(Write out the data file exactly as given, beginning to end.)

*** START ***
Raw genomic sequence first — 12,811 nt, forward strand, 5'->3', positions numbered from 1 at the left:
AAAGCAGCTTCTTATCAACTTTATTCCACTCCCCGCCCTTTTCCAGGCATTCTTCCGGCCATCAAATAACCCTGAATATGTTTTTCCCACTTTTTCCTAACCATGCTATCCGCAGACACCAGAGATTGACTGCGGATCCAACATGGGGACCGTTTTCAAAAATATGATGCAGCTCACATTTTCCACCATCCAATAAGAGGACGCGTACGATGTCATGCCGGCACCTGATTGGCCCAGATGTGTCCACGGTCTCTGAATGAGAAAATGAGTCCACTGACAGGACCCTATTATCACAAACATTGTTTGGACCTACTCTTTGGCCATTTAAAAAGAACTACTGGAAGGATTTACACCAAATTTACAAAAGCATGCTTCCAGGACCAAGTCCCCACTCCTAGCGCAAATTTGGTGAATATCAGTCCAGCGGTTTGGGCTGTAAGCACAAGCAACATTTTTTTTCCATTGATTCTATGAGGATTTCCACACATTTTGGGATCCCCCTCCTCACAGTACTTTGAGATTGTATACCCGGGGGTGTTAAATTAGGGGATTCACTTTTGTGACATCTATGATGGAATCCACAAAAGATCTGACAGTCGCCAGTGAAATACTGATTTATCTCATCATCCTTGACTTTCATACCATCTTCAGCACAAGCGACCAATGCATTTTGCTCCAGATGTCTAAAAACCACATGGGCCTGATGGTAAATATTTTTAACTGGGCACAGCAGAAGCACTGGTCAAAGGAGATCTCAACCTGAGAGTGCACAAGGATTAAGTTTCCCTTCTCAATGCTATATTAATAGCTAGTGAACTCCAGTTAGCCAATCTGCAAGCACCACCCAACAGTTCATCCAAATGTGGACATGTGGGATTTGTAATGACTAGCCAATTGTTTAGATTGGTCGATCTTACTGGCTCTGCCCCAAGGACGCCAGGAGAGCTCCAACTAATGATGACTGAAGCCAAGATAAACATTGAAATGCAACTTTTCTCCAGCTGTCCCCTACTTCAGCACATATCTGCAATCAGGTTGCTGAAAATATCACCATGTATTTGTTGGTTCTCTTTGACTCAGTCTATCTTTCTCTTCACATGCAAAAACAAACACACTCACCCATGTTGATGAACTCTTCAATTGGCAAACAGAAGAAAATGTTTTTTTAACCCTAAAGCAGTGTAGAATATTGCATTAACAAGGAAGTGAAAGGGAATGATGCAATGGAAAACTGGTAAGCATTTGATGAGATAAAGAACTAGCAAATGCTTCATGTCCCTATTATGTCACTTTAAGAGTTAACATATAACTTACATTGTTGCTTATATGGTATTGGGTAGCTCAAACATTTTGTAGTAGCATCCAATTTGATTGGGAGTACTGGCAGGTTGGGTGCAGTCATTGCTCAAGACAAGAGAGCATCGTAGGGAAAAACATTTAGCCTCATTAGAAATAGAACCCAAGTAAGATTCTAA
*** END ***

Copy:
Raw genomic sequence first — 12,811 nt, forward strand, 5'->3', positions numbered from 1 at the left:
AAAGCAGCTTCTTATCAACTTTATTCCACTCCCCGCCCTTTTCCAGGCATTCTTCCGGCCATCAAATAACCCTGAATATGTTTTTCCCACTTTTTCCTAACCATGCTATCCGCAGACACCAGAGATTGACTGCGGATCCAACATGGGGACCGTTTTCAAAAATATGATGCAGCTCACATTTTCCACCATCCAATAAGAGGACGCGTACGATGTCATGCCGGCACCTGATTGGCCCAGATGTGTCCACGGTCTCTGAATGAGAAAATGAGTCCACTGACAGGACCCTATTATCACAAACATTGTTTGGACCTACTCTTTGGCCATTTAAAAAGAACTACTGGAAGGATTTACACCAAATTTACAAAAGCATGCTTCCAGGACCAAGTCCCCACTCCTAGCGCAAATTTGGTGAATATCAGTCCAGCGGTTTGGGCTGTAAGCACAAGCAACATTTTTTTTCCATTGATTCTATGAGGATTTCCACACATTTTGGGATCCCCCTCCTCACAGTACTTTGAGATTGTATACCCGGGGGTGTTAAATTAGGGGATTCACTTTTGTGACATCTATGATGGAATCCACAAAAGATCTGACAGTCGCCAGTGAAATACTGATTTATCTCATCATCCTTGACTTTCATACCATCTTCAGCACAAGCGACCAATGCATTTTGCTCCAGATGTCTAAAAACCACATGGGCCTGATGGTAAATATTTTTAACTGGGCACAGCAGAAGCACTGGTCAAAGGAGATCTCAACCTGAGAGTGCACAAGGATTAAGTTTCCCTTCTCAATGCTATATTAATAGCTAGTGAACTCCAGTTAGCCAATCTGCAAGCACCACCCAACAGTTCATCCAAATGTGGACATGTGGGATTTGTAATGACTAGCCAATTGTTTAGATTGGTCGATCTTACTGGCTCTGCCCCAAGGACGCCAGGAGAGCTCCAACTAATGATGACTGAAGCCAAGATAAACATTGAAATGCAACTTTTCTCCAGCTGTCCCCTACTTCAGCACATATCTGCAATCAGGTTGCTGAAAATATCACCATGTATTTGTTGGTTCTCTTTGACTCAGTCTATCTTTCTCTTCACATGCAAAAACAAACACACTCACCCATGTTGATGAACTCTTCAATTGGCAAACAGAAGAAAATGTTTTTTTAACCCTAAAGCAGTGTAGAATATTGCATTAACAAGGAAGTGAAAGGGAATGATGCAATGGAAAACTGGTAAGCATTTGATGAGATAAAGAACTAGCAAATGCTTCATGTCCCTATTATGTCACTTTAAGAGTTAACATATAACTTACATTGTTGCTTATATGGTATTGGGTAGCTCAAACATTTTGTAGTAGCATCCAATTTGATTGGGAGTACTGGCAGGTTGGGTGCAGTCATTGCTCAAGACAAGAGAGCATCGTAGGGAAAAACATTTAGCCTCATTAGAAATAGAACCCAAGTAAGATTCTAA